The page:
A gay-marriage advocate in Boston explained to a radio reporter that marriage is a civil matter, not a church affair. Those who want church weddings can have them, but marriage is a matter of civil law. And since it is unconstitutional to deny equal civil rights to citizens, it is unconstitutional to deny to homosexual couples the right to marry.

At this important moment in the U.S. debate over same-sex "marriage" and the likelihood of a long campaign to try to add a marriage amendment to the Constitution, it is important to evaluate the grounds of the arguments. In particular, we need to be clear about what constitutes a civil right.

It is certainly true that the contention over marriage is about civil law. Marriage law has long been a state matter, and in the United States that has meant, literally, a state rather than a federal matter. In any case, the law has until now taken for granted that marriage is an institutional bond between a man and a woman. Moreover, marriage is something people of all faiths and no faith engage in. Churches, synagogues, and mosques may bless marriages but they do not create the institution. In that sense the question of marriage is not first of all a religious matter in the sense in which most people use the word "religion."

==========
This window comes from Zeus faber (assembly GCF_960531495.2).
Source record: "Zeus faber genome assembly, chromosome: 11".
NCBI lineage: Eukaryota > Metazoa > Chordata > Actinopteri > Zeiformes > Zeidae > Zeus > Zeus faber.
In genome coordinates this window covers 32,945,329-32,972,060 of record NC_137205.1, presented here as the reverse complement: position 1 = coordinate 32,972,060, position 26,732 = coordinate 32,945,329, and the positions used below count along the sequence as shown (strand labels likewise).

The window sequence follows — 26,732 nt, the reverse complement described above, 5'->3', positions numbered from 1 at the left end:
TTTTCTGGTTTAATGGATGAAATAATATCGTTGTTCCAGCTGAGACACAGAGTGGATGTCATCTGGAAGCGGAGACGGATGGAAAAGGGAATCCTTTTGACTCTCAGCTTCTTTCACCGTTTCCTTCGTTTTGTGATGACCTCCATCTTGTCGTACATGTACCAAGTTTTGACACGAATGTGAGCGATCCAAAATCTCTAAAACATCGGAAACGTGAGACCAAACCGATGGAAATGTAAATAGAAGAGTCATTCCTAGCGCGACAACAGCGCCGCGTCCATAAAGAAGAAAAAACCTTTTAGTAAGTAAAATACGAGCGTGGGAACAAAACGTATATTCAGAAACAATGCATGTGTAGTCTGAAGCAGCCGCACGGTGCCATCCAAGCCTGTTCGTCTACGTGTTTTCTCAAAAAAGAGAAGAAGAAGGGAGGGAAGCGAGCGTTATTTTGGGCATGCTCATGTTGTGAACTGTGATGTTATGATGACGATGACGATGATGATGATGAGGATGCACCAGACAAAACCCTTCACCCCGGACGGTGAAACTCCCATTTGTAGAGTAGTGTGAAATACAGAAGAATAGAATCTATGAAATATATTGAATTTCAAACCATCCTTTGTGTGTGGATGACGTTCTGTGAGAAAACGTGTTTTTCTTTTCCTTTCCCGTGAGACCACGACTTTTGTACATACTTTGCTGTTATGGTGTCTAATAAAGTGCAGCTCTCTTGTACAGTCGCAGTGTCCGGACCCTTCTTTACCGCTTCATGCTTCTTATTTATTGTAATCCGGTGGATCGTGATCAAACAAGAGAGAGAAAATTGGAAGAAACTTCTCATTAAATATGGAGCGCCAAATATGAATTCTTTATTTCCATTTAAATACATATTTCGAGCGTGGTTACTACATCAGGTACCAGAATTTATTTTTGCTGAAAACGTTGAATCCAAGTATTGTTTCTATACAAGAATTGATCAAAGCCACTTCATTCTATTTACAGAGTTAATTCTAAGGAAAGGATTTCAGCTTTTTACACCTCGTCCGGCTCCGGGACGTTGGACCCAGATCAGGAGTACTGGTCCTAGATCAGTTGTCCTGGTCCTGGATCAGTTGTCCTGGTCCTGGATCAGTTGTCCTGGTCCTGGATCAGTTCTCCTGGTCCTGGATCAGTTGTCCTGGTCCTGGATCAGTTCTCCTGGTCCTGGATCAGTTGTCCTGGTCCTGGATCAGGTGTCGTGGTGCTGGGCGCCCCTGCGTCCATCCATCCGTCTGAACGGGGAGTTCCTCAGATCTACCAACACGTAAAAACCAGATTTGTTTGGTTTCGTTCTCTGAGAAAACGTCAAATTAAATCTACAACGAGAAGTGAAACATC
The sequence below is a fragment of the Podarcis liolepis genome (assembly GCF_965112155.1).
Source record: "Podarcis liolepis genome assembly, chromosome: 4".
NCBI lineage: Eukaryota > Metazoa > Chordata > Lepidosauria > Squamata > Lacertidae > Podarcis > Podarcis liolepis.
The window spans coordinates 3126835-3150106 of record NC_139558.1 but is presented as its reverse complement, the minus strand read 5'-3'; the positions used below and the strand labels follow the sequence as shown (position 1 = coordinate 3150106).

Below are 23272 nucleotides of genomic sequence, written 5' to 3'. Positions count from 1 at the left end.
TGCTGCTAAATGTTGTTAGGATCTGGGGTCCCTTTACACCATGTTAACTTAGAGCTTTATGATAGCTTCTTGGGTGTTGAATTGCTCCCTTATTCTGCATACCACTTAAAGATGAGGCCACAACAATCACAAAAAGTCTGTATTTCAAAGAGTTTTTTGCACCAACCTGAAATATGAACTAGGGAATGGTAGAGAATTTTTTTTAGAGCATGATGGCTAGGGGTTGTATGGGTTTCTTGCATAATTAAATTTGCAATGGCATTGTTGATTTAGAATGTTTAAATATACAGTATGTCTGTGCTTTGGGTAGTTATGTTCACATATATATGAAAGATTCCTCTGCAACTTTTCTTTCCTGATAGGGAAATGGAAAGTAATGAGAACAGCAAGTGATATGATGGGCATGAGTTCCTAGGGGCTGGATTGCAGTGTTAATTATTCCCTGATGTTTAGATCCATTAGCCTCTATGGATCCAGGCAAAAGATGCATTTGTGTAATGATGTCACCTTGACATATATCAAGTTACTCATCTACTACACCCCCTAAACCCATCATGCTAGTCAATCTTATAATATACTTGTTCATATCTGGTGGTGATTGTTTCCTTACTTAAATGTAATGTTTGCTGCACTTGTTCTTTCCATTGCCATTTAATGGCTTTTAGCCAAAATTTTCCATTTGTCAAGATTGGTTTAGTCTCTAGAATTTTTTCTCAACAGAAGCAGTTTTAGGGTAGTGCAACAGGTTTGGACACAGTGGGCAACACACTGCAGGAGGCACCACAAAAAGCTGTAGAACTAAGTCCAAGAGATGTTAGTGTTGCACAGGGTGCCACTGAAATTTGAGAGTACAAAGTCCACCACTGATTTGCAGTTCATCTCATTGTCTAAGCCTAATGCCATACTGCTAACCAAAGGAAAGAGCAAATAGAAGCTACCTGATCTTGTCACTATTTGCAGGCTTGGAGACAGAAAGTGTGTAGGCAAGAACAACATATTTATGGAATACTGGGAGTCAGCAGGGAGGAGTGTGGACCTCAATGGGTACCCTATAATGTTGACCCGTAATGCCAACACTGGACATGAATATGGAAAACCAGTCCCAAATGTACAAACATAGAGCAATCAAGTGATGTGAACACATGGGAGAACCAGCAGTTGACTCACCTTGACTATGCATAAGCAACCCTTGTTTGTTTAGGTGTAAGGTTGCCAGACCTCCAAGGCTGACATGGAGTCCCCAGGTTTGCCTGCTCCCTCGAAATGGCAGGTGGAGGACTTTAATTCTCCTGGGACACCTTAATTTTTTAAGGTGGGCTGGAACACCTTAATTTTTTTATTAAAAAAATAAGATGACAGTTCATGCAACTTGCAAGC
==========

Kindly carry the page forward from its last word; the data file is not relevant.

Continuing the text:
However, to insist that the question of marriage is a matter of civil law and not first of all a religious matter does not take us very far. After all, the argument is about what government ought to do about keeping or changing the legal definition of marriage. The debate is not between husbands and wives within the bond of traditional marriage—like a court case over divorce and child custody. No, this debate is about whether the law that now defines marriage is itself good or bad, right or wrong. And to join that debate one must appeal, by moral argument, to grounds that transcend the law as it now exists. In that regard, the question of marriage is not about a civil right at all. It is about the nature of reality and interpretations of reality that precede the law.